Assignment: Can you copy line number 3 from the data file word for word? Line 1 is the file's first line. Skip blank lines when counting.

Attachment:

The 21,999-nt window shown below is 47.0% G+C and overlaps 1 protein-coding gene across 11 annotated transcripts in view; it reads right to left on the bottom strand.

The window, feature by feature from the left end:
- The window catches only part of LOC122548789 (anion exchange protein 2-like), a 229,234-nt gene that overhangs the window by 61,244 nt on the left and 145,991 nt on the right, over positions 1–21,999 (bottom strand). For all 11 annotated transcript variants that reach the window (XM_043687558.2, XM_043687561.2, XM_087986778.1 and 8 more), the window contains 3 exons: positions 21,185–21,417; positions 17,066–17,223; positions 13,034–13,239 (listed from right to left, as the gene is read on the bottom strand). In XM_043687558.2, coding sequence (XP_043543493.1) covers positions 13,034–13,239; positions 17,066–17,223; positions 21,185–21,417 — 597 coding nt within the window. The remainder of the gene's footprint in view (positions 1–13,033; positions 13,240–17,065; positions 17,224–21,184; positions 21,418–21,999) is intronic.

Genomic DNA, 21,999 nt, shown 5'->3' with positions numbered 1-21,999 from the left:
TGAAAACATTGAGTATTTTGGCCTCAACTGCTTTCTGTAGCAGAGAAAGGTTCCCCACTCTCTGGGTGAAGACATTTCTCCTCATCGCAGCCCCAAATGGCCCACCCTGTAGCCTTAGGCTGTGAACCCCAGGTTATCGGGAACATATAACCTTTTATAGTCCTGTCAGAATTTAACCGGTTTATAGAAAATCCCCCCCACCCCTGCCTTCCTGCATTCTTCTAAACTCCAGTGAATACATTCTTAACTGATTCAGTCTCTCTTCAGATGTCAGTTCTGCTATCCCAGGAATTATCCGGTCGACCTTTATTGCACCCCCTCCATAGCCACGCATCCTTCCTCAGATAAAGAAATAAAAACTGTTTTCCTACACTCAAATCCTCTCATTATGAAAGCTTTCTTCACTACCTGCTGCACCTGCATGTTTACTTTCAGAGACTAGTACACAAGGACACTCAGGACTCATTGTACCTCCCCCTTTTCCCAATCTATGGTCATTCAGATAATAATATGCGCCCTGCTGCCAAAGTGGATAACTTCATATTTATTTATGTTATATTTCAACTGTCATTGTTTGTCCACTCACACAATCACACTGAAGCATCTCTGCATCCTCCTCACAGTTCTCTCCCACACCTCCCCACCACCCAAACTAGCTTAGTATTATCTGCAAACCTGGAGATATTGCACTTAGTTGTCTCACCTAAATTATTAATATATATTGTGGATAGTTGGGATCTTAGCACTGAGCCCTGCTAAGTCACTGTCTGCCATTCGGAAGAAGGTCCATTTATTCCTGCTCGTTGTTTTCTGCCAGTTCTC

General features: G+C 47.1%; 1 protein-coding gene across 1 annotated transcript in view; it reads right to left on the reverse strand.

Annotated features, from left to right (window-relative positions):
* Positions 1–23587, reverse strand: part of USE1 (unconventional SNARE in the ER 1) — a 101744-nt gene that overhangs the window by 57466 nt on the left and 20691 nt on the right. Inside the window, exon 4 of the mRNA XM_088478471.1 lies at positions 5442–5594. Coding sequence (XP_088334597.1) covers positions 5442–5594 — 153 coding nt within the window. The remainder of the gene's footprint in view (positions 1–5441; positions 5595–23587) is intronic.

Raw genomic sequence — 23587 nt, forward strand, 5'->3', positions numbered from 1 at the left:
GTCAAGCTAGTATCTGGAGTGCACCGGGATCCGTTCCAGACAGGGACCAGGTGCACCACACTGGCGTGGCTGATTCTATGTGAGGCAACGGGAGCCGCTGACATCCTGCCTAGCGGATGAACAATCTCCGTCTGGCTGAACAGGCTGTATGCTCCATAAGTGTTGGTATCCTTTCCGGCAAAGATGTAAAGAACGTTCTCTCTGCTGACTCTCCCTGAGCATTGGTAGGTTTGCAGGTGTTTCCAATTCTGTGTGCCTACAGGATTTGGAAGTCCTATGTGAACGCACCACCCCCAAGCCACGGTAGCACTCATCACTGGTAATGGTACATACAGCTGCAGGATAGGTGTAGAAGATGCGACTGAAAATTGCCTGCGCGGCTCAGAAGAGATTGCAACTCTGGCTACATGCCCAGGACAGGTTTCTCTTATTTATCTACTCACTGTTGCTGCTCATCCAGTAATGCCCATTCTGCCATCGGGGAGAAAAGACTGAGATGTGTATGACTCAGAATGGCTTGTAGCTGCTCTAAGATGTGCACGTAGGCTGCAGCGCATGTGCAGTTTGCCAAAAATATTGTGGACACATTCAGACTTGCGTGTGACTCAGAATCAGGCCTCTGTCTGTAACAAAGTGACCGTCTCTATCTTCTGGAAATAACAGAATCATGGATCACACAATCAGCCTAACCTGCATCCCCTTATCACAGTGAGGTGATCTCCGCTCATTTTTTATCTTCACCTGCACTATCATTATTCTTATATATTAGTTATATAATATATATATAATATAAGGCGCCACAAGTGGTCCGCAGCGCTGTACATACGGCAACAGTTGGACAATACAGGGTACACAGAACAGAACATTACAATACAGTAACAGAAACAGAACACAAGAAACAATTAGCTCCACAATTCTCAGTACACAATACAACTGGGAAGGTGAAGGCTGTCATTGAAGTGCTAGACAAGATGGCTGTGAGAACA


- The window catches only part of LOC122548789 (anion exchange protein 2-like), a 229,234-nt gene that overhangs the window by 61,244 nt on the left and 145,991 nt on the right, over positions 1–21,999 (bottom strand). For all 11 annotated transcript variants that reach the window (XM_043687558.2, XM_043687561.2, XM_087986778.1 and 8 more), the window contains 3 exons: positions 21,185–21,417; positions 17,066–17,223; positions 13,034–13,239 (listed from right to left, as the gene is read on the bottom strand). In XM_043687558.2, coding sequence (XP_043543493.1) covers positions 13,034–13,239; positions 17,066–17,223; positions 21,185–21,417 — 597 coding nt within the window. The remainder of the gene's footprint in view (positions 1–13,033; positions 13,240–17,065; positions 17,224–21,184; positions 21,418–21,999) is intronic.